“Resveratrol Could Help Achieve Low-Fat Diet” Says Aging Journal Report

27 Sep 2012 ---  While bees normally gorge themselves on sugary foods when they are freely available, those which had been fed resveratrol chose to stop eating once they had taken on enough to meet their energy needs.

27 Sep 2012 --- Researchers found that when bees were fed resveratrol, a compound found in red wine, they ate less food afterwards.

While bees normally gorge themselves on sugary foods when they are freely available, those which had been fed resveratrol chose to stop eating once they had taken on enough to meet their energy needs.

They also became uninterested in diluted sugar solutions, suggesting they had become less sensitive to it, the scientists reported in the Aging journal.

Previous studies have indicated that resveratrol could also combat obesity by mimicking the effects of a low-fat diet, and help prevent the onset of age-related disease.

Gro Amdam, one of the study's authors from the Norwegian University of Life Sciences, said, "Because what we eat is such an important contributor to our physical health, we looked at the bees' sensitivity to sugar and their willingness to consume it.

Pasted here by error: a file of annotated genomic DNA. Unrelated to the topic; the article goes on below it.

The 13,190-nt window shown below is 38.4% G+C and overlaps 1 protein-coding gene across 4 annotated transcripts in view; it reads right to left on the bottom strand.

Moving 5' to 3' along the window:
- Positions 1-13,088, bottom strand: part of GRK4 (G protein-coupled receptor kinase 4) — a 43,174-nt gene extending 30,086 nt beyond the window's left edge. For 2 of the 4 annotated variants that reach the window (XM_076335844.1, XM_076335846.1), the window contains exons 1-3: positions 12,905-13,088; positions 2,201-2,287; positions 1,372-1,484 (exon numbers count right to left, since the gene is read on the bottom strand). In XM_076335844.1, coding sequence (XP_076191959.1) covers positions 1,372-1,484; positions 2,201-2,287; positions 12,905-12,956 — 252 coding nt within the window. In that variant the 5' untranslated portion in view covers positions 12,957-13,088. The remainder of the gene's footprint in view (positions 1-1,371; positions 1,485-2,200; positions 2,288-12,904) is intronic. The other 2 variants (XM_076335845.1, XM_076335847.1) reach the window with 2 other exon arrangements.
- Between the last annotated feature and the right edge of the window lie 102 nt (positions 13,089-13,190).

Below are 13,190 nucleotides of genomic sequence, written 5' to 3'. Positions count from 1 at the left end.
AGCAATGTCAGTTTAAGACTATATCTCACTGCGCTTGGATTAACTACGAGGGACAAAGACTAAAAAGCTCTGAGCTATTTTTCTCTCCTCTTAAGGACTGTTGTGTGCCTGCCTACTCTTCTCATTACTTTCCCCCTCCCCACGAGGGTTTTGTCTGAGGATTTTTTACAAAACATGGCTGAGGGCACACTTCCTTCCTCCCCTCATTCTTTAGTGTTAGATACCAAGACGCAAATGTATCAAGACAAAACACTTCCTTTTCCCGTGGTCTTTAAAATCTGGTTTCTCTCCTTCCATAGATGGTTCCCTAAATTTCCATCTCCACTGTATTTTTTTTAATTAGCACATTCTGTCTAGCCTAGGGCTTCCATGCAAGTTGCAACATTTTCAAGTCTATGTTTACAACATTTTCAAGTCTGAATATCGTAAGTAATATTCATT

"Bees typically gorge on sugar and while it's the best thing for them, we know that eating too much is not necessarily a good thing."

Brenda Rascón, another of the researchers, from Arizona State University, added, "Surprisingly, the bees that received the drug decreased their food intake.

"The bees were allowed to eat as much as they pleased and were certainly not starving; they simply would not gorge on the food that we know they like.

"It's possible resveratrol may be working by some mechanism that is related to caloric restriction, a dietary regimen long-known to extend lifespan in perse organisms."

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